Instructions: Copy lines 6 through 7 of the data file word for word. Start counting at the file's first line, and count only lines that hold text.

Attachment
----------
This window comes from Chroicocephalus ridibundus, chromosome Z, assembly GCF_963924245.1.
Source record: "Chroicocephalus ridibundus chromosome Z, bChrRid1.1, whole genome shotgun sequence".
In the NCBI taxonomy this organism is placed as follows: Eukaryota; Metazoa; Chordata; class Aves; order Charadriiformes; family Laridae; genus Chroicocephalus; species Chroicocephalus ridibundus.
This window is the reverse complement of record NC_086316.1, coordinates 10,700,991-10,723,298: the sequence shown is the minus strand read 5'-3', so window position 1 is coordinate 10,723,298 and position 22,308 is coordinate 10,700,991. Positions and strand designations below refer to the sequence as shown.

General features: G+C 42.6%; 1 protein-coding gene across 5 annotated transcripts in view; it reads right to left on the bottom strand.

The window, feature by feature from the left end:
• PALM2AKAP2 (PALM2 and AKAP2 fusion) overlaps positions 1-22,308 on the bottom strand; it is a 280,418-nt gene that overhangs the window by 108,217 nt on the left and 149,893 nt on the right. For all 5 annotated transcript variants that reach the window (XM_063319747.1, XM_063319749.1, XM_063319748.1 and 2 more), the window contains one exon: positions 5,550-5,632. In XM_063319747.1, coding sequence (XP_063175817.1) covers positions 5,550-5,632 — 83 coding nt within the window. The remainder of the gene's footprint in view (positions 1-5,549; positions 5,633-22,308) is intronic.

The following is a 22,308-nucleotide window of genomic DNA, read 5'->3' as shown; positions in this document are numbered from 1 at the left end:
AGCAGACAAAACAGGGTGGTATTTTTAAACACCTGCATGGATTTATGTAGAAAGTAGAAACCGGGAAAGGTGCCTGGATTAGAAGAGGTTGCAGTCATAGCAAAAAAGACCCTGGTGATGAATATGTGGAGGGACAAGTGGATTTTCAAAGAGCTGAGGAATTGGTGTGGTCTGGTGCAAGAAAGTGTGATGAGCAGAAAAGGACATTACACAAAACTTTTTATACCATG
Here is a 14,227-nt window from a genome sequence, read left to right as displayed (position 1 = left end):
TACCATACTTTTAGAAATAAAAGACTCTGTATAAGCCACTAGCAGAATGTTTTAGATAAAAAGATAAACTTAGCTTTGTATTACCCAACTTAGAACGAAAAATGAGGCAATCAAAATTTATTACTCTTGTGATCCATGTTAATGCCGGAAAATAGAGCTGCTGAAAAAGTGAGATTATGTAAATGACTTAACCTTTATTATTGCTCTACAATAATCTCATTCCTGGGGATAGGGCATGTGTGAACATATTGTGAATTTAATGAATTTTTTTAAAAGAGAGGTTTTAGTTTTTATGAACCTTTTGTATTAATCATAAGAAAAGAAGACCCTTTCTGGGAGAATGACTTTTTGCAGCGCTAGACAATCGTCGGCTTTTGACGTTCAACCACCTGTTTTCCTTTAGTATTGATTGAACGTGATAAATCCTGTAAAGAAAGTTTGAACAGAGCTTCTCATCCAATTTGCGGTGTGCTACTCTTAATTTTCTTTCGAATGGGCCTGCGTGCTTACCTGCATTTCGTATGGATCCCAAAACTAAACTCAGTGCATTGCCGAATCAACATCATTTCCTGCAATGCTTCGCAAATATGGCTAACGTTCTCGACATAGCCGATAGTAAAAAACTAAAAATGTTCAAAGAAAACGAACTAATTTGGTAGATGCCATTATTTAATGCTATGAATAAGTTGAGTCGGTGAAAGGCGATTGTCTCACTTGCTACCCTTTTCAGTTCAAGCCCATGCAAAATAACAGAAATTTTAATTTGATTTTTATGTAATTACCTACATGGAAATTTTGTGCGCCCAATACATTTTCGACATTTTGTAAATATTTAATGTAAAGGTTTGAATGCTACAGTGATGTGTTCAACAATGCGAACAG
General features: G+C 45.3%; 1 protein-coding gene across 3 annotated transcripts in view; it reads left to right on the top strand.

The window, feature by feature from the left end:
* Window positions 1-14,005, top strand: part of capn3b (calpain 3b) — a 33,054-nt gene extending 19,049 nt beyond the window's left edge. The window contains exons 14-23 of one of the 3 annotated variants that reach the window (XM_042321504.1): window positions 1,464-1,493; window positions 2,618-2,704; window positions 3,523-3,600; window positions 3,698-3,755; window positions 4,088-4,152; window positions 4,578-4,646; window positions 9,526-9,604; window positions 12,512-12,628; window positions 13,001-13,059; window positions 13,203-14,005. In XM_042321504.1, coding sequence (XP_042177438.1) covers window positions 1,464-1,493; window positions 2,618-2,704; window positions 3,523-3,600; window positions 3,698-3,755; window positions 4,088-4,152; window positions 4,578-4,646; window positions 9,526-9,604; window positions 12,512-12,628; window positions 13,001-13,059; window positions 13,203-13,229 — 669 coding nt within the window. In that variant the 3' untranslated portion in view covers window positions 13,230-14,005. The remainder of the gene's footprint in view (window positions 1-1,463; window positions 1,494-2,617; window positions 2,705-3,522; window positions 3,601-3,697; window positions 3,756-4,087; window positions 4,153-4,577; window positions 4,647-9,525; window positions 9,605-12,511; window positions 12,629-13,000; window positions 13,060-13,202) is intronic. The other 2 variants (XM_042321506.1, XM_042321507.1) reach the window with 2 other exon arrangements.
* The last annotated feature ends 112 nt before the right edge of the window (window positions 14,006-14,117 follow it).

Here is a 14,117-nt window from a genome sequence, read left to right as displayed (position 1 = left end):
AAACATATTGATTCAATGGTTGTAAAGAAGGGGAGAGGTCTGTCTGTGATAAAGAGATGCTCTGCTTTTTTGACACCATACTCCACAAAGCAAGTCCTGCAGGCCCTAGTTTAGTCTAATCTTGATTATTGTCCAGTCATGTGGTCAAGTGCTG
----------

The window, feature by feature from the left end:
• PALM2AKAP2 (PALM2 and AKAP2 fusion) overlaps positions 1-22,308 on the bottom strand; it is a 280,418-nt gene that overhangs the window by 108,217 nt on the left and 149,893 nt on the right. For all 5 annotated transcript variants that reach the window (XM_063319747.1, XM_063319749.1, XM_063319748.1 and 2 more), the window contains one exon: positions 5,550-5,632. In XM_063319747.1, coding sequence (XP_063175817.1) covers positions 5,550-5,632 — 83 coding nt within the window. The remainder of the gene's footprint in view (positions 1-5,549; positions 5,633-22,308) is intronic.